Everyone has a credit history and credit score. If you have never borrowed before, your credit history will be empty. While your credit history and score are both important tools, your credit history may be more important as it lists all of your debts, both past and present, and the condition of your debts. The information contained in a credit history is used by potential lenders to determine if they want to lend more money to you, and at what interest rate.
Your credit history (also referred to as a credit report) contains a summary of how you have borrowed and repaid your debts. A credit report is an up-to-date, objective description of the status of your credit accounts, including but not limited to credit cards, loans, utilities, and rent.
Credit reports contain your personal information including name, social security number, birthday, employers and residences. Any variation of your name that you have used to apply for credit would be displayed in your report as well as any addresses you may have used.
The report lists all of your current and past credit accounts, payment activity, high balance, payment amounts, date of creation, type and status of each account. (Ex: open, closed, paid off, sent to collections, etc.) The accounts would include revolving credit (like a credit card), installment credit (a car loan or mortgage) and show if you are current on payment or past due by 30, 60 or 90 days. The account would display as open, closed, charged off, or in collections. The accounts should also list the name, telephone number and address of your creditors in the event you would need to dispute something on your report.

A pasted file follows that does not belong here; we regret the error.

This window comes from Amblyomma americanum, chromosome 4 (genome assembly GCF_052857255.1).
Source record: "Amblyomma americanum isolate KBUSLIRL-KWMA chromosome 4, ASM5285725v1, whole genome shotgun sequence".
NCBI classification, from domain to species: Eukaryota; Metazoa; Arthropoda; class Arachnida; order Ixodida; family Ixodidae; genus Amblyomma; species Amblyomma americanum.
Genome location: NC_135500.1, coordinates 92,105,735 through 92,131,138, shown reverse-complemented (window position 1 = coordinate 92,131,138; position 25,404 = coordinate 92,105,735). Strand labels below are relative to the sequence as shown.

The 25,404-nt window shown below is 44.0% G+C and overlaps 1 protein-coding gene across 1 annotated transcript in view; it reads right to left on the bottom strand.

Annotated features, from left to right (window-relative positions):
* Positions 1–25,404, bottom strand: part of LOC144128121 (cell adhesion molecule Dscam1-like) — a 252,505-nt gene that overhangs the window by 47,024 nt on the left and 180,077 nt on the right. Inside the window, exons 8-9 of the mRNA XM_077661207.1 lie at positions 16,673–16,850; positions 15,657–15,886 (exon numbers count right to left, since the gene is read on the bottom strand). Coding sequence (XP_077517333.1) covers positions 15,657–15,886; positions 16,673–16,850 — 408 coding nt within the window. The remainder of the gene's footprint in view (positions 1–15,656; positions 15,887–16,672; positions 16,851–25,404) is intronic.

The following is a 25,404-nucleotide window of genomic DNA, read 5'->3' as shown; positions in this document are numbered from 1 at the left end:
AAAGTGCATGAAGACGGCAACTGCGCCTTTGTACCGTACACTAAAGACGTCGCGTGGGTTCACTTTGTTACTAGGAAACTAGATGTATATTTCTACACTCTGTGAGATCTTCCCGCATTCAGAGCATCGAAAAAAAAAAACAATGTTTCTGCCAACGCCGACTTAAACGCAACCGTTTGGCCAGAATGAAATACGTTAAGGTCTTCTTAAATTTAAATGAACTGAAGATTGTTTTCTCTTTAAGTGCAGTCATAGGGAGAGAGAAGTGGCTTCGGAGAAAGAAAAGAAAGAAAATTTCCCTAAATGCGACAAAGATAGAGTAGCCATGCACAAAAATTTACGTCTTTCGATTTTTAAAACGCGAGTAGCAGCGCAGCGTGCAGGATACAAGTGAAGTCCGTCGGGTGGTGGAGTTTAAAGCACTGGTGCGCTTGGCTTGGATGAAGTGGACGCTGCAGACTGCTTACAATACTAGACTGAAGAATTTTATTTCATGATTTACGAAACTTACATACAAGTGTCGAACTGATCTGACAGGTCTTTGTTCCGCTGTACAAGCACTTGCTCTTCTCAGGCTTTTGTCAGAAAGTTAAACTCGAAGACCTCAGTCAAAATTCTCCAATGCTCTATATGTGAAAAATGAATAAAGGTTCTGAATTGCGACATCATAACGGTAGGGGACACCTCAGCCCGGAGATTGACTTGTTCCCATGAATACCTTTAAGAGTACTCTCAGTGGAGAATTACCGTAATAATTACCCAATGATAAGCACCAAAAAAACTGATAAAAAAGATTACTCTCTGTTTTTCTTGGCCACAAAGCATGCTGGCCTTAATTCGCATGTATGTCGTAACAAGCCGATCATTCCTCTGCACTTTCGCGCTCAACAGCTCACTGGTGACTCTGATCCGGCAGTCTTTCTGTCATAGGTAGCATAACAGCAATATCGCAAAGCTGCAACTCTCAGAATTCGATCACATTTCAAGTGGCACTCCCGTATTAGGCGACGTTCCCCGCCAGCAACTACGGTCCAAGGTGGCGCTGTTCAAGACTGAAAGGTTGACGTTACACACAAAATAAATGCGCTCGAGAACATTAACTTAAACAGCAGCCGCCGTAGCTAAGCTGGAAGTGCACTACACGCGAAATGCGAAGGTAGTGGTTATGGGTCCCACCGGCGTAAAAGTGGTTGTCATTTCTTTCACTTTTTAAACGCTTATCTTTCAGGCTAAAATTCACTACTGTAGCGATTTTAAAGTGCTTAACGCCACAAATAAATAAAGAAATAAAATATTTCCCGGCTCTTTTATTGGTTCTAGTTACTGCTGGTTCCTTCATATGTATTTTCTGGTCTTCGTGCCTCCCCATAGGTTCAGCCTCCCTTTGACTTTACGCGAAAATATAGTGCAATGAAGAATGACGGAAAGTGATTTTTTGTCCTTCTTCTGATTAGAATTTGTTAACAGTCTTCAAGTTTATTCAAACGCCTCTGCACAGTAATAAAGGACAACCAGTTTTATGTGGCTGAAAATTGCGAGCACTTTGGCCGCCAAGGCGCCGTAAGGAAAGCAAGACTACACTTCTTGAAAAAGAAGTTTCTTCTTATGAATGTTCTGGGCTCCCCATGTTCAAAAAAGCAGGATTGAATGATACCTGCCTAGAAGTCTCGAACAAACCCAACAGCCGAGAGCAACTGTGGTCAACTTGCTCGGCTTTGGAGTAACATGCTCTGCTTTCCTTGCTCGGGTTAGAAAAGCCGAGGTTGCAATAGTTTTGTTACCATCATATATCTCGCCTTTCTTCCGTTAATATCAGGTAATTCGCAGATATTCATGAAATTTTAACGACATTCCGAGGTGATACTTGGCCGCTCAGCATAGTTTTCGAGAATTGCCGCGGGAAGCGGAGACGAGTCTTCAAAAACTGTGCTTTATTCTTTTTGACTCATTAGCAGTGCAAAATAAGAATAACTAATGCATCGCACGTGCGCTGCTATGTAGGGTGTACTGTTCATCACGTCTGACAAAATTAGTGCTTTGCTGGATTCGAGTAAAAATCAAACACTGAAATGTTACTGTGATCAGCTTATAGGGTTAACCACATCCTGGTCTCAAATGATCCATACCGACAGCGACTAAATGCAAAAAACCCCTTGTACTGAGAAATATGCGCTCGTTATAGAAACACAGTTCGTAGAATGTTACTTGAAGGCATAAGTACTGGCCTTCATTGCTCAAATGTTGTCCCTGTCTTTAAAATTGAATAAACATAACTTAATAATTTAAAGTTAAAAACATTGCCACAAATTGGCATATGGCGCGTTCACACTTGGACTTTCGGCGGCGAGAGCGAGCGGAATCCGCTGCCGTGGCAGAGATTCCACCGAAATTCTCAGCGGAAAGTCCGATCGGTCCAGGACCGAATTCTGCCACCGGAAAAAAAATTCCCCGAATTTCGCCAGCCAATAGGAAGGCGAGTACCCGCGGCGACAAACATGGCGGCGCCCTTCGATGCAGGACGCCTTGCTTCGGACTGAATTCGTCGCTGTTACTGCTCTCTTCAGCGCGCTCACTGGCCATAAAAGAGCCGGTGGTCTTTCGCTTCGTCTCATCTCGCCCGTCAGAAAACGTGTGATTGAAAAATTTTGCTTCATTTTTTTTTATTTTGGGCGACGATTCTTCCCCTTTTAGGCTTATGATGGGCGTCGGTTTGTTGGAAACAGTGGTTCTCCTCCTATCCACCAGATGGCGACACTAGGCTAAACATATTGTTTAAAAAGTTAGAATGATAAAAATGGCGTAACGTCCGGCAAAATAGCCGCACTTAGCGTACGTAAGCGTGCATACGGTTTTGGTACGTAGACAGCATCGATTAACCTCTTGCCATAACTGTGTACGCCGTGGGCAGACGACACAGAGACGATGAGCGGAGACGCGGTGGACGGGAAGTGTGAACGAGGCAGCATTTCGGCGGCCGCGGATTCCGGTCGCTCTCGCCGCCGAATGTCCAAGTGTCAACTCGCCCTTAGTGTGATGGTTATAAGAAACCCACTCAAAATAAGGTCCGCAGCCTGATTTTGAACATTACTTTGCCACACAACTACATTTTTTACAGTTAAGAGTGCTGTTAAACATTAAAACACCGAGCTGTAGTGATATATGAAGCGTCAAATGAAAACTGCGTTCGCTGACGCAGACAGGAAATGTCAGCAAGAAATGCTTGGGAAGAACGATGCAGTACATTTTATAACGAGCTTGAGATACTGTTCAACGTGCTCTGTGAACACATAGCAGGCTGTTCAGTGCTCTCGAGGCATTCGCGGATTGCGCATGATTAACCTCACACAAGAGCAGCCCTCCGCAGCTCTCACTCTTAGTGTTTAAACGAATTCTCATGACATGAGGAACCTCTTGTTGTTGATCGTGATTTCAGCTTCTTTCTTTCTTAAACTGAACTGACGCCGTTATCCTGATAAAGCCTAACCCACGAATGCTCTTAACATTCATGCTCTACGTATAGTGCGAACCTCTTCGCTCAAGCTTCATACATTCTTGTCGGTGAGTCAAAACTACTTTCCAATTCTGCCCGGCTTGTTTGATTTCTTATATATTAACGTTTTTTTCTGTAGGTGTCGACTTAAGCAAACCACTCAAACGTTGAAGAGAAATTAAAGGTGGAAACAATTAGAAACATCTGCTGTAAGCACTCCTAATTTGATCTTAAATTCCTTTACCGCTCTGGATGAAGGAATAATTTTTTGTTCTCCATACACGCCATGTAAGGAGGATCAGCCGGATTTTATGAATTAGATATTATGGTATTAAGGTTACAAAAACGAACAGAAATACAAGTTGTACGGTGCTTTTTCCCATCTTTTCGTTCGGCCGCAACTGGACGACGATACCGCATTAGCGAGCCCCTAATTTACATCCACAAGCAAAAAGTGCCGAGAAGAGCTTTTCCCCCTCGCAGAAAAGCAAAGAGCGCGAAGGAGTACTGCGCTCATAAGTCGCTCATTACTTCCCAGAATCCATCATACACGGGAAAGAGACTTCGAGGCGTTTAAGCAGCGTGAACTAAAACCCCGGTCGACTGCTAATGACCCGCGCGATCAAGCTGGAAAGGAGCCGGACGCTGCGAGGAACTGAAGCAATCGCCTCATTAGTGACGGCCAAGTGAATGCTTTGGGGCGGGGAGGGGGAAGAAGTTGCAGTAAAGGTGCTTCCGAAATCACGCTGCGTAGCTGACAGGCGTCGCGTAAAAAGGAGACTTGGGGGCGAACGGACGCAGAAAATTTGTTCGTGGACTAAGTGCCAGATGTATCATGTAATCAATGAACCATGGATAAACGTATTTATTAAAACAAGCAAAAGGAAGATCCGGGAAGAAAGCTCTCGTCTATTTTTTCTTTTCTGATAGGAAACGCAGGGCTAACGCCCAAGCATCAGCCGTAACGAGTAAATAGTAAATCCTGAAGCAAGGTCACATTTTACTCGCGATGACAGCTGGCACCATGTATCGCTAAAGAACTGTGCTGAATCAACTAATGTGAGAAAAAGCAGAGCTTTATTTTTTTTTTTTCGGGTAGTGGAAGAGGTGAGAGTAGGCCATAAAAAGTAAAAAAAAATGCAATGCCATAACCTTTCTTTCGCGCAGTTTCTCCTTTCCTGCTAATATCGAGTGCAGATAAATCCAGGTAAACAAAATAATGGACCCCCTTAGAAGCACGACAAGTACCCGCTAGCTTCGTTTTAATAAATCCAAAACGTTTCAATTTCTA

If you ignore the creditor’s request for payment, and you are unable to work out an agreement to repay or settle the debt, your bill will most likely be turned over to a collection agency. Your outstanding debt may also be sold to a debt buyer, and your delinquency is always reported to a credit bureau. This would be a negative mark on your credit report.
Credit reports may also list certain information of public record such as court judgments, tax liens, foreclosures or bankruptcies.
The information contained in your credit report is calculated into a credit score. While the credit score is important, it doesn’t provide as much detail as your history/report. The credit score provides a very quick snapshot of you as a borrower. Scores can range from 300-850 — the higher the score the better you look to potential lenders. Your credit score tells a potential lender how risky you would be to lend to. If you have a low credit score that can indicate that you are a risk to the lender. If the lender determines to lend to you at all, it may be at a higher interest rate. If you have a high credit score that indicates that you are not very risky to the lender and are responsible in paying your debts. You are more likely to be lent to and usually at a lower interest rate.